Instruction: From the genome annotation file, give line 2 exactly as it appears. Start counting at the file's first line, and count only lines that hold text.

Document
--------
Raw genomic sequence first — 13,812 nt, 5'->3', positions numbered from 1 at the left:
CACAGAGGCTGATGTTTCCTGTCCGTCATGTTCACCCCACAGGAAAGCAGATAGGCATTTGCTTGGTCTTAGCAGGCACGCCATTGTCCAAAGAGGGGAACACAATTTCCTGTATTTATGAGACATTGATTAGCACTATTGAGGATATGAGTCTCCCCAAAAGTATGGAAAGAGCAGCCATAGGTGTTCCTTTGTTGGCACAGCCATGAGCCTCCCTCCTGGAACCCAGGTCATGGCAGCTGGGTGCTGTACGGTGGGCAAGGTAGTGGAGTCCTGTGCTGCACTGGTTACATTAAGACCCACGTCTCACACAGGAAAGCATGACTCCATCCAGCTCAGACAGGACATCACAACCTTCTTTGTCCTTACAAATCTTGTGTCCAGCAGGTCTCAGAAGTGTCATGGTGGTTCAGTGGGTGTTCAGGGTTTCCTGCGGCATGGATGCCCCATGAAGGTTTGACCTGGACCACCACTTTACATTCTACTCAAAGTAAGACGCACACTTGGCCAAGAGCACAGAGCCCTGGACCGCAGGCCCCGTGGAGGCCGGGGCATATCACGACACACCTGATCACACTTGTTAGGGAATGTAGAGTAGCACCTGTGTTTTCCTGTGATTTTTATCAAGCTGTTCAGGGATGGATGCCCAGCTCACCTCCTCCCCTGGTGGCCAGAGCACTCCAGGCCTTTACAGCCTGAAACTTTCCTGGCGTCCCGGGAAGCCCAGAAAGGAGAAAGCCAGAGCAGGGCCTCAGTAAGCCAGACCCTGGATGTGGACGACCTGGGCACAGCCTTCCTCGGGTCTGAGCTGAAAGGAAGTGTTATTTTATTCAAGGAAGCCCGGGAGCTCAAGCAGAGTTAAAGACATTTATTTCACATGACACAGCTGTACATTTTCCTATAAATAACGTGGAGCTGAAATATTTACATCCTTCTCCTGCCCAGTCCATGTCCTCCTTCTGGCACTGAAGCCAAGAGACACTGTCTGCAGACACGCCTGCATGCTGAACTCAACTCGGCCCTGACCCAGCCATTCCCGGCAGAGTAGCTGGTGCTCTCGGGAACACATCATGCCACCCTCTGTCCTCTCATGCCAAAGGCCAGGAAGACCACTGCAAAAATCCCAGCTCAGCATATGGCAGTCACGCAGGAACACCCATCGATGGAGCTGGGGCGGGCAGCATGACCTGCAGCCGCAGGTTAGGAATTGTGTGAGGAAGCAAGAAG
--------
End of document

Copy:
CACAGAGGCTGATGTTTCCTGTCCGTCATGTTCACCCCACAGGAAAGCAGATAGGCATTTGCTTGGTCTTAGCAGGCACGCCATTGTCCAAAGAGGGGAACACAATTTCCTGTATTTATGAGACATTGATTAGCACTATTGAGGATATGAGTCTCCCCAAAAGTATGGAAAGAGCAGCCATAGGTGTTCCTTTGTTGGCACAGCCATGAGCCTCCCTCCTGGAACCCAGGTCATGGCAGCTGGGTGCTGTACGGTGGGCAAGGTAGTGGAGTCCTGTGCTGCACTGGTTACATTAAGACCCACGTCTCACACAGGAAAGCATGACTCCATCCAGCTCAGACAGGACATCACAACCTTCTTTGTCCTTACAAATCTTGTGTCCAGCAGGTCTCAGAAGTGTCATGGTGGTTCAGTGGGTGTTCAGGGTTTCCTGCGGCATGGATGCCCCATGAAGGTTTGACCTGGACCACCACTTTACATTCTACTCAAAGTAAGACGCACACTTGGCCAAGAGCACAGAGCCCTGGACCGCAGGCCCCGTGGAGGCCGGGGCATATCACGACACACCTGATCACACTTGTTAGGGAATGTAGAGTAGCACCTGTGTTTTCCTGTGATTTTTATCAAGCTGTTCAGGGATGGATGCCCAGCTCACCTCCTCCCCTGGTGGCCAGAGCACTCCAGGCCTTTACAGCCTGAAACTTTCCTGGCGTCCCGGGAAGCCCAGAAAGGAGAAAGCCAGAGCAGGGCCTCAGTAAGCCAGACCCTGGATGTGGACGACCTGGGCACAGCCTTCCTCGGGTCTGAGCTGAAAGGAAGTGTTATTTTATTCAAGGAAGCCCGGGAGCTCAAGCAGAGTTAAAGACATTTATTTCACATGACACAGCTGTACATTTTCCTATAAATAACGTGGAGCTGAAATATTTACATCCTTCTCCTGCCCAGTCCATGTCCTCCTTCTGGCACTGAAGCCAAGAGACACTGTCTGCAGACACGCCTGCATGCTGAACTCAACTCGGCCCTGACCCAGCCATTCCCGGCAGAGTAGCTGGTGCTCTCGGGAACACATCATGCCACCCTCTGTCCTCTCATGCCAAAGGCCAGGAAGACCACTGCAAAAATCCCAGCTCAGCATATGGCAGTCACGCAGGAACACCCATCGATGGAGCTGGGGCGGGCAGCATGACCTGCAGCCGCAGGTTAGGAATTGTGTGAGGAAGCAAGAAG